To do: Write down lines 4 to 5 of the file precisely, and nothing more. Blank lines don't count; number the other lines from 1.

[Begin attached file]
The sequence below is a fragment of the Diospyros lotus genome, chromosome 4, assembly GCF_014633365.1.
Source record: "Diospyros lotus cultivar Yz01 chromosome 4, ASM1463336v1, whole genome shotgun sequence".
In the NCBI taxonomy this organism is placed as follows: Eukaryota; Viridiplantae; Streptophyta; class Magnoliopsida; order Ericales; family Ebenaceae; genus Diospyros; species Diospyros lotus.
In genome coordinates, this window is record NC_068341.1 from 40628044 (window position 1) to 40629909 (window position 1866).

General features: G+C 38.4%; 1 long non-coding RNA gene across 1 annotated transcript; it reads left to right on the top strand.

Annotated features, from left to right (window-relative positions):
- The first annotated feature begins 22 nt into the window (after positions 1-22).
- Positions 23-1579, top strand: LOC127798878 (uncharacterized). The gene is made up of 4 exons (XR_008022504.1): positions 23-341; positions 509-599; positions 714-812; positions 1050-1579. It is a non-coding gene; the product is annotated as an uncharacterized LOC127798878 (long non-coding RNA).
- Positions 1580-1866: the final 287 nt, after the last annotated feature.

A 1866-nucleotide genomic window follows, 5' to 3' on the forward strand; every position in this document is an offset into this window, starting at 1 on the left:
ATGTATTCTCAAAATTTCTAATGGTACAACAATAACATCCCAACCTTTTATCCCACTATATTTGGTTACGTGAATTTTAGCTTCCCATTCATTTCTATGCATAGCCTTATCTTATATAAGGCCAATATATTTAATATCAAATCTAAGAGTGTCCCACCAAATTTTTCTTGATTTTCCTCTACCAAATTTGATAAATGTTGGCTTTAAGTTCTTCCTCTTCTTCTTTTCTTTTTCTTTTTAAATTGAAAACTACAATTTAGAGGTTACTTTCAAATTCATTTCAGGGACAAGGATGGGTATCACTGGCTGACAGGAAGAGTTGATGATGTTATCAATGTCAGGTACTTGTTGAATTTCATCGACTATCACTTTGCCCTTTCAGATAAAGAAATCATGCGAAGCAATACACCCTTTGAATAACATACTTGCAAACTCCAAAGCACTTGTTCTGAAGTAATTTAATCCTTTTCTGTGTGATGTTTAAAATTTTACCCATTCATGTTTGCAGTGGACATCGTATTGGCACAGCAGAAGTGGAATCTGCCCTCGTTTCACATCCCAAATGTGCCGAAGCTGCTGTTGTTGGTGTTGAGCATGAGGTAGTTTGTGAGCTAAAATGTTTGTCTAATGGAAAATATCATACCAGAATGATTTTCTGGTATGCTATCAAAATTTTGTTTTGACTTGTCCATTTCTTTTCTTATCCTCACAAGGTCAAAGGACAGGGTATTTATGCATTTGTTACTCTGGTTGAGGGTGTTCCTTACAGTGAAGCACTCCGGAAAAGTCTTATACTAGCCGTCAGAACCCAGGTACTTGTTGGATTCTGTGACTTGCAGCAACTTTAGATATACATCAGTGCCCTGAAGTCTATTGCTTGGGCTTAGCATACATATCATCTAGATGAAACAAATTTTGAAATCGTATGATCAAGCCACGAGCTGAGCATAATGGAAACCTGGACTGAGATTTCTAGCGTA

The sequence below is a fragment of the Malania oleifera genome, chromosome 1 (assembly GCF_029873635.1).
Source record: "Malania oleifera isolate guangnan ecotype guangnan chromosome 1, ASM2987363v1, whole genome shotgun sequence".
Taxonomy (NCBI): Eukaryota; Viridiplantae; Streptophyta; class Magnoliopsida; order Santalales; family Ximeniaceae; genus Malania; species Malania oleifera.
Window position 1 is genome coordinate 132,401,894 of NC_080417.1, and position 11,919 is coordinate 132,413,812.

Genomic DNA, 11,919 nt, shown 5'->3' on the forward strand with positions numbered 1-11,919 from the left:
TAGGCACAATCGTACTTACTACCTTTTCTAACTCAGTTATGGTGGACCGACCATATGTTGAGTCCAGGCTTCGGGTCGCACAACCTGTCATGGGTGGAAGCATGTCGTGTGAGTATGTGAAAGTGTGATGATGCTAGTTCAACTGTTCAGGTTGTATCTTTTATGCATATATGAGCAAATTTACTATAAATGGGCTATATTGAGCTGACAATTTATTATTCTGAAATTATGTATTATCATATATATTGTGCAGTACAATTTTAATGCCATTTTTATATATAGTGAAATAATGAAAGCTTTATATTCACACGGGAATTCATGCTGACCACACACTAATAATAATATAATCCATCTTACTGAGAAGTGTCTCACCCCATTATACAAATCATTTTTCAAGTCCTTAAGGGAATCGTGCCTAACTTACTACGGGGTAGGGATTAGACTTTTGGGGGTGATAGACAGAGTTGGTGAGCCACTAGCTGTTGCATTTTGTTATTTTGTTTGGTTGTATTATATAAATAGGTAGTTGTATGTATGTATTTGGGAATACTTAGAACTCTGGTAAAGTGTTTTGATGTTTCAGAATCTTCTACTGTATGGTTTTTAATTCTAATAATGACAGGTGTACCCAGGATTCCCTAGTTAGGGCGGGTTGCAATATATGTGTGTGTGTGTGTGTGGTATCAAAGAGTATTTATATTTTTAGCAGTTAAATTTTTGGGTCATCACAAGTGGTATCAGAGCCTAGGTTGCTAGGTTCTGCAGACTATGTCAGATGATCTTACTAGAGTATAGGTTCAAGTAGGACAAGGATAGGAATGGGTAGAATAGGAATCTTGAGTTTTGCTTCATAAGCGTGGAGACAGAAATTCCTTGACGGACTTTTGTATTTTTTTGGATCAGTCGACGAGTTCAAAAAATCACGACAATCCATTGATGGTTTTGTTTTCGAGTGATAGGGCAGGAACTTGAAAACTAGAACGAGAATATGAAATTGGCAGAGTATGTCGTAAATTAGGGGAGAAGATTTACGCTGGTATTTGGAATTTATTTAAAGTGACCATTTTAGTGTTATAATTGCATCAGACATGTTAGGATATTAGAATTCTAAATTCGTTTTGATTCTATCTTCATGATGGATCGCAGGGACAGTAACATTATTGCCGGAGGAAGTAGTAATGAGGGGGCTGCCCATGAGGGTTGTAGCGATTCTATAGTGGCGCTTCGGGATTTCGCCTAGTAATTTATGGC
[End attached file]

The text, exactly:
In genome coordinates, this window is record NC_068341.1 from 40628044 (window position 1) to 40629909 (window position 1866).

General features: G+C 38.4%; 1 long non-coding RNA gene across 1 annotated transcript; it reads left to right on the top strand.